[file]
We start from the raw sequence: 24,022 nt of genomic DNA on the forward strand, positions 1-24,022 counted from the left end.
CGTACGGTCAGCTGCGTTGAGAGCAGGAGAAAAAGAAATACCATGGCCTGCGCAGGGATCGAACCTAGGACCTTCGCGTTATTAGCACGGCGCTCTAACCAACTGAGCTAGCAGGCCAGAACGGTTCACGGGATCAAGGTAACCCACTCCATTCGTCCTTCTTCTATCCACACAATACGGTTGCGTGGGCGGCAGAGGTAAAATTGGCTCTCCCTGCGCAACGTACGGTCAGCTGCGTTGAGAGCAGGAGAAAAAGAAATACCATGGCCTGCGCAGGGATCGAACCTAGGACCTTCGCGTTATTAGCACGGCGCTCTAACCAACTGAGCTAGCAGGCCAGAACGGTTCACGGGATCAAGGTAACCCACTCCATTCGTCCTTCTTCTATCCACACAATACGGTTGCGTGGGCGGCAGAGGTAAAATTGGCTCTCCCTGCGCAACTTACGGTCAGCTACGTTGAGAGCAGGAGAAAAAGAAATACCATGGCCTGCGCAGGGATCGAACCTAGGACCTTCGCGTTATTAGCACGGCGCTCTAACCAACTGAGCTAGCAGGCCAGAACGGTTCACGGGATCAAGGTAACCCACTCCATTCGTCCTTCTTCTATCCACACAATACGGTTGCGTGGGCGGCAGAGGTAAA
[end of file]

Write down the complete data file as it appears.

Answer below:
We start from the raw sequence: 24,022 nt of genomic DNA on the forward strand, positions 1-24,022 counted from the left end.
CGTACGGTCAGCTGCGTTGAGAGCAGGAGAAAAAGAAATACCATGGCCTGCGCAGGGATCGAACCTAGGACCTTCGCGTTATTAGCACGGCGCTCTAACCAACTGAGCTAGCAGGCCAGAACGGTTCACGGGATCAAGGTAACCCACTCCATTCGTCCTTCTTCTATCCACACAATACGGTTGCGTGGGCGGCAGAGGTAAAATTGGCTCTCCCTGCGCAACGTACGGTCAGCTGCGTTGAGAGCAGGAGAAAAAGAAATACCATGGCCTGCGCAGGGATCGAACCTAGGACCTTCGCGTTATTAGCACGGCGCTCTAACCAACTGAGCTAGCAGGCCAGAACGGTTCACGGGATCAAGGTAACCCACTCCATTCGTCCTTCTTCTATCCACACAATACGGTTGCGTGGGCGGCAGAGGTAAAATTGGCTCTCCCTGCGCAACTTACGGTCAGCTACGTTGAGAGCAGGAGAAAAAGAAATACCATGGCCTGCGCAGGGATCGAACCTAGGACCTTCGCGTTATTAGCACGGCGCTCTAACCAACTGAGCTAGCAGGCCAGAACGGTTCACGGGATCAAGGTAACCCACTCCATTCGTCCTTCTTCTATCCACACAATACGGTTGCGTGGGCGGCAGAGGTAAA